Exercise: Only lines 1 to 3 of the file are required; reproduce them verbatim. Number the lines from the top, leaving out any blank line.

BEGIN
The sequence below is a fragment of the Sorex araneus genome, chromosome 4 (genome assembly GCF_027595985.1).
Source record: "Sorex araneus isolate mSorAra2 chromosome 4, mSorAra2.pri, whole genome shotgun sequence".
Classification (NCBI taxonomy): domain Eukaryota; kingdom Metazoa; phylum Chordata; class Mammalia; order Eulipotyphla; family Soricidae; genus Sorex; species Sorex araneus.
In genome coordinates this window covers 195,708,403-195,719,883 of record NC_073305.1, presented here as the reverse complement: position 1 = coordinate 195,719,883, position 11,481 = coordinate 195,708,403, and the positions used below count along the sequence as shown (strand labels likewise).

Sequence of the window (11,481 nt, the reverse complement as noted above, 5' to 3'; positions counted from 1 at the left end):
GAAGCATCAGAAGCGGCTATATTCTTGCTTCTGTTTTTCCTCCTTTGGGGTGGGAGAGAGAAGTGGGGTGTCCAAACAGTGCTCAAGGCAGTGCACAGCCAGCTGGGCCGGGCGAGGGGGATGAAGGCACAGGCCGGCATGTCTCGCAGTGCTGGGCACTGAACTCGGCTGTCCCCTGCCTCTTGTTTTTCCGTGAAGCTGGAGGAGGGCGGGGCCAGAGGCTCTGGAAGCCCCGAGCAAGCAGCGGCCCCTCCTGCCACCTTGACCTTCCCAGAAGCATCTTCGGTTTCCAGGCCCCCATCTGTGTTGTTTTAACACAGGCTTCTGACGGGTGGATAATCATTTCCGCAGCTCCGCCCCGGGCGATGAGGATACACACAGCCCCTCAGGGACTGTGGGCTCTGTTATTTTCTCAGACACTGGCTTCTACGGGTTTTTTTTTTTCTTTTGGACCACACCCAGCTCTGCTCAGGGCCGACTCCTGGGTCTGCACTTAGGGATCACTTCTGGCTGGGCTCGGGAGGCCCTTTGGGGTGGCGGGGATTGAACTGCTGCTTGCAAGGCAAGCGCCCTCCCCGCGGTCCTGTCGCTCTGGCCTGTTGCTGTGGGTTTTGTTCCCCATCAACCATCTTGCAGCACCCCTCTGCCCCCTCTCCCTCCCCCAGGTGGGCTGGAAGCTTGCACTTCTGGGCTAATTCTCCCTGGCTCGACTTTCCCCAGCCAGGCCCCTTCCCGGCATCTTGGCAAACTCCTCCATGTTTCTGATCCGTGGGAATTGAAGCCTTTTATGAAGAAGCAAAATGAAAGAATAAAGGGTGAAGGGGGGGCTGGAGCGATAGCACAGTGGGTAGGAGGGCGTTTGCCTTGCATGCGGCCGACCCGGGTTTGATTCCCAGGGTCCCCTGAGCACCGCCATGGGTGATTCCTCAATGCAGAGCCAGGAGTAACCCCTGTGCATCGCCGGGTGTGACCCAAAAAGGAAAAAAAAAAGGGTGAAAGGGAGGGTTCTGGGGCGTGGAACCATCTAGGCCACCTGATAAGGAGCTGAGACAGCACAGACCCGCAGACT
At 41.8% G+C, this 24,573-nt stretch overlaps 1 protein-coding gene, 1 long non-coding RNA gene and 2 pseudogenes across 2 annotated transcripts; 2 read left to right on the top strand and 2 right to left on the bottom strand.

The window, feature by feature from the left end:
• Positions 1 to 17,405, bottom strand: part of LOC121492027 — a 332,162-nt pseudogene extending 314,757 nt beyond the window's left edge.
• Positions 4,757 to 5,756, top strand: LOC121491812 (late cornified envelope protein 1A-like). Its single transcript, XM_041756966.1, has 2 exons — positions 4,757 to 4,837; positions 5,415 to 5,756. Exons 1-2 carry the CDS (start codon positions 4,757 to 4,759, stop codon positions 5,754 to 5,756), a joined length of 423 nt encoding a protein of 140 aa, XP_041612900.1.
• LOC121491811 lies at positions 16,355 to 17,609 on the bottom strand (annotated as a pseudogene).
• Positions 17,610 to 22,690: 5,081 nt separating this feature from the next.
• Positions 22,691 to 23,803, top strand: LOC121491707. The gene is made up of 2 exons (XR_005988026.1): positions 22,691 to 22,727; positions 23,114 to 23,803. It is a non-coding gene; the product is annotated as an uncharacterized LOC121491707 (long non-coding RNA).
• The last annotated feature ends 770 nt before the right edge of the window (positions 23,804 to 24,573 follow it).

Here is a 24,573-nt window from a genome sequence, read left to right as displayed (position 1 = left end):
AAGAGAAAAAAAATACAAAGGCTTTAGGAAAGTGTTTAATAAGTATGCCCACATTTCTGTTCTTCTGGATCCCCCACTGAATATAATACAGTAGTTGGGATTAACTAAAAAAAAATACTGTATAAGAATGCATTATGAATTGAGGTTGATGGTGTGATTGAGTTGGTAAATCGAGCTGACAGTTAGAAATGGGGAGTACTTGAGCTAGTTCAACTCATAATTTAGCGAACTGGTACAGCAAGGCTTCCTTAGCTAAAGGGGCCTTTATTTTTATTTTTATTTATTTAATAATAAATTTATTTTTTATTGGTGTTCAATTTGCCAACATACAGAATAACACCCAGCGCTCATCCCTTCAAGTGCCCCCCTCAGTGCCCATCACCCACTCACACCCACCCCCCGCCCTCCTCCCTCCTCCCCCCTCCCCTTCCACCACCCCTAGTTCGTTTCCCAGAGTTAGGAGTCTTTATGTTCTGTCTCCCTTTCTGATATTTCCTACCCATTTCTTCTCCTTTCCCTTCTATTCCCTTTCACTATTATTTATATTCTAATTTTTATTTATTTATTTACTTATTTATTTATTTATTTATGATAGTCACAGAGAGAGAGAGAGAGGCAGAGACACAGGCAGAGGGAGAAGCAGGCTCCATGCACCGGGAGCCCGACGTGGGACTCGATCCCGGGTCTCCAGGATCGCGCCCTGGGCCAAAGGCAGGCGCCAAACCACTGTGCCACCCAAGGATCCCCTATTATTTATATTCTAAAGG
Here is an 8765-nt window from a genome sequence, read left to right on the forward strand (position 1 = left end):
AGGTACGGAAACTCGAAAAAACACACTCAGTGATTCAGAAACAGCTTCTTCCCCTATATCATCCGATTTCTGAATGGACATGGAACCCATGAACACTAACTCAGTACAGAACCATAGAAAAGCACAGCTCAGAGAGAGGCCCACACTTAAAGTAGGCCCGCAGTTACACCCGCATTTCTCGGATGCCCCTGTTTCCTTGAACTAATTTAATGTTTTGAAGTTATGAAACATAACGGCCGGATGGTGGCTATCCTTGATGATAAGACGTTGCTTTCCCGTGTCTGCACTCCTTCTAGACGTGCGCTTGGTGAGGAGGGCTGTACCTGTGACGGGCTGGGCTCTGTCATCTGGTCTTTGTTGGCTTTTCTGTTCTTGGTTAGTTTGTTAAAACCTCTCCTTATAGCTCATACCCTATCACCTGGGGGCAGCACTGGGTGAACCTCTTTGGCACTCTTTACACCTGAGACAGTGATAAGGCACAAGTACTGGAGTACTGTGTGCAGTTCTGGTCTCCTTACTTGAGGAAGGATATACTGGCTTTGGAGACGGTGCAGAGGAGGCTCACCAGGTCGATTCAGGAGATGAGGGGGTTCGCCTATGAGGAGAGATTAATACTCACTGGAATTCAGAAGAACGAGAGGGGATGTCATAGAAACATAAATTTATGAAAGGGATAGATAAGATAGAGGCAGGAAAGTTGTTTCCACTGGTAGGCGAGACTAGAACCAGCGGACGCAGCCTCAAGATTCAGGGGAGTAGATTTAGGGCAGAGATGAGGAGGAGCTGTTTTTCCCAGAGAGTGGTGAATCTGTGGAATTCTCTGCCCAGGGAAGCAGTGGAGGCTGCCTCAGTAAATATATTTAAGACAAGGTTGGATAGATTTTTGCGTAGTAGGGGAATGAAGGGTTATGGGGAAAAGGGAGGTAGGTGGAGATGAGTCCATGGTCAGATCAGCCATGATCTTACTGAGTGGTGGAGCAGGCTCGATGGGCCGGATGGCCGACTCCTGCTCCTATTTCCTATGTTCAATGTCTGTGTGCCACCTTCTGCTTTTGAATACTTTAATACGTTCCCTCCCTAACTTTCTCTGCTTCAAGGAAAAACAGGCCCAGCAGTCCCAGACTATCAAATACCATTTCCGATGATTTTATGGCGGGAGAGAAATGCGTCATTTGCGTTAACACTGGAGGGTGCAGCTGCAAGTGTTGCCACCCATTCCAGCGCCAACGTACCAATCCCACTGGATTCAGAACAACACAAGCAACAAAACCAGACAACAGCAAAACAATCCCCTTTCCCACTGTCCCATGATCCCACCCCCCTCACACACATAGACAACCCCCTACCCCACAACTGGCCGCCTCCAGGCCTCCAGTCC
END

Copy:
The sequence below is a fragment of the Sorex araneus genome, chromosome 4 (genome assembly GCF_027595985.1).
Source record: "Sorex araneus isolate mSorAra2 chromosome 4, mSorAra2.pri, whole genome shotgun sequence".
Classification (NCBI taxonomy): domain Eukaryota; kingdom Metazoa; phylum Chordata; class Mammalia; order Eulipotyphla; family Soricidae; genus Sorex; species Sorex araneus.